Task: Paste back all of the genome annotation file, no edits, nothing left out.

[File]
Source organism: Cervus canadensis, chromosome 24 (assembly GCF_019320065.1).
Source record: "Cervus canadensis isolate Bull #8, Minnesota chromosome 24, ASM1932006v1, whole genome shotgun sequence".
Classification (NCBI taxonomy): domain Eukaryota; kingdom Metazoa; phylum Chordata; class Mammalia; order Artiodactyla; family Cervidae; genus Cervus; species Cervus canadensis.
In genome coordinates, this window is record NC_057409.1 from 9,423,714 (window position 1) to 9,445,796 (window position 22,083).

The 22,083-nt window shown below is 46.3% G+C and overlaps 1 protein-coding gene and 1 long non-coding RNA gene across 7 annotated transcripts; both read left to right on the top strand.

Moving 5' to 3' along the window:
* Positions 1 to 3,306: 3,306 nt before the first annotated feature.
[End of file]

Source organism: Cervus canadensis, chromosome 24 (assembly GCF_019320065.1).
Source record: "Cervus canadensis isolate Bull #8, Minnesota chromosome 24, ASM1932006v1, whole genome shotgun sequence".
Classification (NCBI taxonomy): domain Eukaryota; kingdom Metazoa; phylum Chordata; class Mammalia; order Artiodactyla; family Cervidae; genus Cervus; species Cervus canadensis.
In genome coordinates, this window is record NC_057409.1 from 9,423,714 (window position 1) to 9,445,796 (window position 22,083).

The 22,083-nt window shown below is 46.3% G+C and overlaps 1 protein-coding gene and 1 long non-coding RNA gene across 7 annotated transcripts; both read left to right on the top strand.

Moving 5' to 3' along the window:
* Positions 1 to 3,306: 3,306 nt before the first annotated feature.